German New Wave director Rainer Werner Fassbinder, the subject of Oskar Röhler’s film “Enfant Terrible,” is one of the most courageous, talented, and destructive filmmakers who ever lived. Genuine, provocative and openly gay to a degree that was rare in the 1970s, Fassbinder began in underground theater and immediately jumped into film, telling tales of sexual and political adventures from Germany’s past and present. He worked so quickly and intuitively that he released between two and five features a year, plus TV productions, between 1970 and his untimely death in 1981 at the age of 37.
His films are highly sexual, overtly emotional, and psychologically and physically violent, often dealing with authoritarian urges in both private and public life. His formally precise but often expressionist approach influenced many filmmakers, including Paul Verhoeven (“Soldier of Orange” and “Spetters” seem to have very strong Fassbinderian lines), Martin Scorsese (“Mean Streets” and “Taxi Driver” in particular; to name a few). at the time, Scorsese hired regular cinematographers Fassbinder, Michael Ballhaus) and Bob Fosse (whose close ties to Federico Fellini and Stanley Kubrick were well-documented, but in retrospect had a lot of Fassbinder in him). Fassbinder is also known for being dictatorial, rude, chaotic, self-dramatic, unreliable, and many other unattractive adjectives: the kind of “tough genius” who looks as though he’s worth the grief during and immediately after production, but who is cruelty. injuring his comrades.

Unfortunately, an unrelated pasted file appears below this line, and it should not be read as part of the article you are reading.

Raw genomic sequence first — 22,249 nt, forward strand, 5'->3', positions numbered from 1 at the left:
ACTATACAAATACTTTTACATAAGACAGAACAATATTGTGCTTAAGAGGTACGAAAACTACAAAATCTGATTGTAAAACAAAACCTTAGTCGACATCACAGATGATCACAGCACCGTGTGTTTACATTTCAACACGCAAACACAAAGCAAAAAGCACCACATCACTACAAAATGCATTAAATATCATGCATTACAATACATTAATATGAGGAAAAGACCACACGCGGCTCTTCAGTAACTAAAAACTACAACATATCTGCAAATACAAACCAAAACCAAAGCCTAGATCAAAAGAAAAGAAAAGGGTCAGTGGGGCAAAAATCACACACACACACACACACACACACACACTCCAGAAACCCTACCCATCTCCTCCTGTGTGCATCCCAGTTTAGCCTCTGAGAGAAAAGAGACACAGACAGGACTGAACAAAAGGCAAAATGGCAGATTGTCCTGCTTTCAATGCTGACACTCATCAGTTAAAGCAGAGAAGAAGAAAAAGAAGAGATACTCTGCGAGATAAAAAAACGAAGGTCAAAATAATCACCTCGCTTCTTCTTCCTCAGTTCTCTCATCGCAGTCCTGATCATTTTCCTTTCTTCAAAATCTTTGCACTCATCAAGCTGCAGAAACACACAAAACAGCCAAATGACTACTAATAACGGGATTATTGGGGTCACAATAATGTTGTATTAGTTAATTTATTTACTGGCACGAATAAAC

How can one feature-length film capture such a giant personality, with these many contradictions? And most importantly, how it can walk on that knife edge, showing us why people believed in Fassbinder and wanted to give him money, work with him, and sleep with him, even as he smashed and burned his way through the international film scene. , leaving destruction in its path?
“Enfant Terrible” Röhler never tackled that aspect of the Fassbinder, that crucial question. And it’s so important to make “Enfant Terrible” work that this issue—better to go ahead and call it a failure—undoes any magic the film could have done.